Networking and Cloud Servers – More On The Interfaces

Filed in Cloud Industry Insights by Nicolas Keller | February 23, 2010 11:57 am

Last week, I mentioned that each and every Cloud Server[1] comes with two interfaces. In this post, I’d like to explore them.

The Public Interface

The first interface is the Public one (usually eth0 on a Linux system). This interface comes directly connected to the Internet and with one public IP address. It is also possible to request more public IP addresses (via ticket) and assign them to the interface. Having more than one IP address per public interface can be used to add multiple IP-based SSL certificates to a Cloud Server, or can be used to create virtual IP’s (more on this feature in my next post). Key fact to note about the Public interface: all traffic (incoming and outgoing) is metered and billed.

The Private Interface

In contrast, the second interface is the Private one (usually eth1 on a Linux system), which is configured with a private IP address (i.e., part of RFC 1918) and therefore not reachable from the Internet. Traffic over this interface is also unmetered, and therefore is free. Is this useful? Yes as the Private interface is connected to our “Services” network that, in addition of connectivity to Cloud Files[2], allow connectivity to any other Cloud Server Private interface. This allows building complex farms by, for example, configuring a Cloud Server as a load balancer, receiving Internet traffic over the Public interface and connecting web heads over the Private interface (see[3])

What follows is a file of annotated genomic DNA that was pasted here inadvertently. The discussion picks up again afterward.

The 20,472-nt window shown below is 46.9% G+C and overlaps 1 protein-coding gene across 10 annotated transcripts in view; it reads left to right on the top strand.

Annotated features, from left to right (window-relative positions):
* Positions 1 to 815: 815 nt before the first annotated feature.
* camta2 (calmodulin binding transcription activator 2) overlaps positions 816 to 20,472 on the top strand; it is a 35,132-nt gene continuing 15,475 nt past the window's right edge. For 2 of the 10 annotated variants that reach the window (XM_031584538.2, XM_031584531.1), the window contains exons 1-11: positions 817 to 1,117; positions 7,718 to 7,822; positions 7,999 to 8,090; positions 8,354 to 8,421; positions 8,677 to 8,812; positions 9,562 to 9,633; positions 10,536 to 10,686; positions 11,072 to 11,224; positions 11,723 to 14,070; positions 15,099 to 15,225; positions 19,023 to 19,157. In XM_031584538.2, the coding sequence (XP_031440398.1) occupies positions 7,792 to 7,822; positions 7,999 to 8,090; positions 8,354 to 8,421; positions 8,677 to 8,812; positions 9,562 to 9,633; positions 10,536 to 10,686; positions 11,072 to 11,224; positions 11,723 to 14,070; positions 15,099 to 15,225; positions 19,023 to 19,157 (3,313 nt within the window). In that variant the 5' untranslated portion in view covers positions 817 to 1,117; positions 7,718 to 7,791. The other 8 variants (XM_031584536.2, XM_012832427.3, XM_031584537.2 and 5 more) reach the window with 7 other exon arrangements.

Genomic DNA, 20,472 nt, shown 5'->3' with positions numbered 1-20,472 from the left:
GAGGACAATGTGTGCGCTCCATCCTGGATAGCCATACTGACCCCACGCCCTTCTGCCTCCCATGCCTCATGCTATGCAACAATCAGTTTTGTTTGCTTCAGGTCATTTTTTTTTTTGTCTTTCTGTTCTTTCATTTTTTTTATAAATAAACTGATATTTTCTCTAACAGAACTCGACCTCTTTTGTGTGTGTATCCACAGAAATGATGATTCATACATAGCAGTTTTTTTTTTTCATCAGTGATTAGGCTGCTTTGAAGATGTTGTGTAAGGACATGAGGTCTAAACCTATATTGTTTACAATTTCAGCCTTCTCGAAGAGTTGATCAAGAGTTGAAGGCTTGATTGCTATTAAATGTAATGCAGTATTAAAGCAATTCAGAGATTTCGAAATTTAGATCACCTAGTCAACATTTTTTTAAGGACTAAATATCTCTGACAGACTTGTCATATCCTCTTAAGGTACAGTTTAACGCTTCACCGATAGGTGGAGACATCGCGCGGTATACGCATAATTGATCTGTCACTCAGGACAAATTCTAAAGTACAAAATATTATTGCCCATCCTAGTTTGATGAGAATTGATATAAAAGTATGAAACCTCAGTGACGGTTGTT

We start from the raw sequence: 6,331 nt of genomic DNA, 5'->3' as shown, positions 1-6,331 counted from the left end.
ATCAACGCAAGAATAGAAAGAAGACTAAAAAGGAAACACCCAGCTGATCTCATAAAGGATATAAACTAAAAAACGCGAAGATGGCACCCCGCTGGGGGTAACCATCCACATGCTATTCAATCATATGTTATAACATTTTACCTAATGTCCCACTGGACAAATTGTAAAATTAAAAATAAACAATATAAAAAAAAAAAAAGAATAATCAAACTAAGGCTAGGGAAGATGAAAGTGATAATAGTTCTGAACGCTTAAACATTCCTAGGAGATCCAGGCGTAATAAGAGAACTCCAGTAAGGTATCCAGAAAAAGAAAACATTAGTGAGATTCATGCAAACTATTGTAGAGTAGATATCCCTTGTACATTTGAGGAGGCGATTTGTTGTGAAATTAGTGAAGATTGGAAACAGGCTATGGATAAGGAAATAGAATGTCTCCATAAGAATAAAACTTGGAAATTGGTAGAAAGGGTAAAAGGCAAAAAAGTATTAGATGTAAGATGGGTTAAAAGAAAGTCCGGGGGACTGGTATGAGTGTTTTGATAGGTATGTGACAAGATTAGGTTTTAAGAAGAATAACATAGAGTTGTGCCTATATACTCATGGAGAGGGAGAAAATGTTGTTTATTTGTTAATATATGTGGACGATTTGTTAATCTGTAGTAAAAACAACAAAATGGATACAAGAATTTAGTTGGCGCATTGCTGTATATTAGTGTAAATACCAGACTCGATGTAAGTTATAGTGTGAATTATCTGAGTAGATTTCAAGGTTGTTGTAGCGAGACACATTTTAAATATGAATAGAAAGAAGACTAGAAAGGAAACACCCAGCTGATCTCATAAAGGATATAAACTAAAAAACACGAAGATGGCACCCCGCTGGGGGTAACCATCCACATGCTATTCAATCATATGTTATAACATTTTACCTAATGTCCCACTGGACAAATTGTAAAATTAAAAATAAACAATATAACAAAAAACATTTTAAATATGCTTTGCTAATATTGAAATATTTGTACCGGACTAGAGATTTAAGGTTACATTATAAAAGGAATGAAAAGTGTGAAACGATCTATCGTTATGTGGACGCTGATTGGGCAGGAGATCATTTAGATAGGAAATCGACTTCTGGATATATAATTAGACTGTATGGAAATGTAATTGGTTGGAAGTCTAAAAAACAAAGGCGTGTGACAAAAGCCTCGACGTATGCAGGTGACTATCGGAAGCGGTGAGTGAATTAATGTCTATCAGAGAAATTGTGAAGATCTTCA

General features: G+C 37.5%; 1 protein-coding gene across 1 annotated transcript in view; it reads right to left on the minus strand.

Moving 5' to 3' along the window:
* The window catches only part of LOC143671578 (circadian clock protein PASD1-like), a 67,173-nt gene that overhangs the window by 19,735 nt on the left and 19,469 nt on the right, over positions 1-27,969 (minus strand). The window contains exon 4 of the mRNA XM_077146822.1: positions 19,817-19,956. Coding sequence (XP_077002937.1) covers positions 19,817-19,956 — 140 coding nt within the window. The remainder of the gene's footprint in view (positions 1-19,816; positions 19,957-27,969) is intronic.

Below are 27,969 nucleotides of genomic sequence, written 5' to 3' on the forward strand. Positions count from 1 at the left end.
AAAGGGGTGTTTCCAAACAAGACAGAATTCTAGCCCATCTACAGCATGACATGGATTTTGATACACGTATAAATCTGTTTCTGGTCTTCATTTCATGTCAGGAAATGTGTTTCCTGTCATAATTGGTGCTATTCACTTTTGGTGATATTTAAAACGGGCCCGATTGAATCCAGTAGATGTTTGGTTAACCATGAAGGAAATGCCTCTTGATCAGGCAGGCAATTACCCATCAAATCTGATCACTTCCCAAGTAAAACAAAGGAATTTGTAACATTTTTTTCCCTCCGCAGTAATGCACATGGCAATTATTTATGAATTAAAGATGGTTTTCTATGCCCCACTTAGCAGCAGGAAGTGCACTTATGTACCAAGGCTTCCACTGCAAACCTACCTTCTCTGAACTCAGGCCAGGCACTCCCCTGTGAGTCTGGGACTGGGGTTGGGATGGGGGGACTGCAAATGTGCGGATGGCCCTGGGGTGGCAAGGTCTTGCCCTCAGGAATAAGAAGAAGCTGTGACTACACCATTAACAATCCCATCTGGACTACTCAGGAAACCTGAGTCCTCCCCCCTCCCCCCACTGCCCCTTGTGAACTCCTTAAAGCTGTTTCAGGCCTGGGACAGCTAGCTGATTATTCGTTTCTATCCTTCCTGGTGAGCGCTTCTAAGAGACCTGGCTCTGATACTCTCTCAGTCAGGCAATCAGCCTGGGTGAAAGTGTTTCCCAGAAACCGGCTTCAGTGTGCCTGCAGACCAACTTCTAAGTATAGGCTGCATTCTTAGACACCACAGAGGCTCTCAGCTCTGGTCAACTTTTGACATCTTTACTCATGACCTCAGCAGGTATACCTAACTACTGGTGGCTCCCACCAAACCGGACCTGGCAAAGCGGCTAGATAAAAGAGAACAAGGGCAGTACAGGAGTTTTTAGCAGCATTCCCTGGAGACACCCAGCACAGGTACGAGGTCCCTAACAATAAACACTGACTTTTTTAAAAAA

To summarize, there are two interfaces:
•    Public to communicate to/from the Internet
•    Private to communicate with other Cloud Servers or Cloud Files (and for free)

Furthermore and by design, we have pushed down separating the Private and Public interfaces down to the hardware layer. This means that all traffic going via the Public interfaces of Cloud Servers that are hosted on a physical machine will go via a separate Ethernet port than the one used for Private traffic. In practice, this allows protecting Private traffic from the hazards of the Internet; for example, a public DDOS will not be able to saturate inter server links, allowing a complex environment to maintain its network integrity even when under duress from an Internet attack. This separation approach also opens the door for us to start building additional network based services that will be protected from the Internet.

As I am wrapping my mind around what we are going to do next, I would love your input. Please send ideas to[4]. For the first 10 ideas received, I will get marketing to send you a Rackspace Cloud t-shirt!

  1. Cloud Server:
  2. Cloud Files:

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